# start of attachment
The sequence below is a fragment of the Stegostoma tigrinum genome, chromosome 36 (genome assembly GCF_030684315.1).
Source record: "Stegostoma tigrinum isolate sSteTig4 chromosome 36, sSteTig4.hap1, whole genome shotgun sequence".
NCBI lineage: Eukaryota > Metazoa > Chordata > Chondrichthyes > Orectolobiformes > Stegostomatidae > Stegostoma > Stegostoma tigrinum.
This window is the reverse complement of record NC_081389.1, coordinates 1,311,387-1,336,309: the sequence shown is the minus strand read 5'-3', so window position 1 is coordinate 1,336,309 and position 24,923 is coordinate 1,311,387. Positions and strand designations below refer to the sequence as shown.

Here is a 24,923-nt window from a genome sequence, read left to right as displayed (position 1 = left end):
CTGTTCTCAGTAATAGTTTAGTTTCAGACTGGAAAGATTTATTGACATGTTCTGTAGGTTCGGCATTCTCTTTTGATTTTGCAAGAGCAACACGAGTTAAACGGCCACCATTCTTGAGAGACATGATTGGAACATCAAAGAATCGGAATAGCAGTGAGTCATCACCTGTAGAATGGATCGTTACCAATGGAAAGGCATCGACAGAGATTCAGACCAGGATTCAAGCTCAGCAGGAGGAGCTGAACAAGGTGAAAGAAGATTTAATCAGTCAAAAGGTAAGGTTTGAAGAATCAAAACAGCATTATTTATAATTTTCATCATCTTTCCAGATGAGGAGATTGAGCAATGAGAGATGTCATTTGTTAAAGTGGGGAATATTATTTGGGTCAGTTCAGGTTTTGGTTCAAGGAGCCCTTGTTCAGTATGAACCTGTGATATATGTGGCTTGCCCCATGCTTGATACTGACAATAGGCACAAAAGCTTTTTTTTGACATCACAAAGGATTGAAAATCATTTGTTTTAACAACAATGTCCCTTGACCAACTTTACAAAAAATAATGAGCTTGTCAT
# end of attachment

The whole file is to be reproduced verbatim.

The sequence below is a fragment of the Stegostoma tigrinum genome, chromosome 36 (genome assembly GCF_030684315.1).
Source record: "Stegostoma tigrinum isolate sSteTig4 chromosome 36, sSteTig4.hap1, whole genome shotgun sequence".
NCBI lineage: Eukaryota > Metazoa > Chordata > Chondrichthyes > Orectolobiformes > Stegostomatidae > Stegostoma > Stegostoma tigrinum.
This window is the reverse complement of record NC_081389.1, coordinates 1,311,387-1,336,309: the sequence shown is the minus strand read 5'-3', so window position 1 is coordinate 1,336,309 and position 24,923 is coordinate 1,311,387. Positions and strand designations below refer to the sequence as shown.

Here is a 24,923-nt window from a genome sequence, read left to right as displayed (position 1 = left end):
CTGTTCTCAGTAATAGTTTAGTTTCAGACTGGAAAGATTTATTGACATGTTCTGTAGGTTCGGCATTCTCTTTTGATTTTGCAAGAGCAACACGAGTTAAACGGCCACCATTCTTGAGAGACATGATTGGAACATCAAAGAATCGGAATAGCAGTGAGTCATCACCTGTAGAATGGATCGTTACCAATGGAAAGGCATCGACAGAGATTCAGACCAGGATTCAAGCTCAGCAGGAGGAGCTGAACAAGGTGAAAGAAGATTTAATCAGTCAAAAGGTAAGGTTTGAAGAATCAAAACAGCATTATTTATAATTTTCATCATCTTTCCAGATGAGGAGATTGAGCAATGAGAGATGTCATTTGTTAAAGTGGGGAATATTATTTGGGTCAGTTCAGGTTTTGGTTCAAGGAGCCCTTGTTCAGTATGAACCTGTGATATATGTGGCTTGCCCCATGCTTGATACTGACAATAGGCACAAAAGCTTTTTTTTGACATCACAAAGGATTGAAAATCATTTGTTTTAACAACAATGTCCCTTGACCAACTTTACAAAAAATAATGAGCTTGTCAT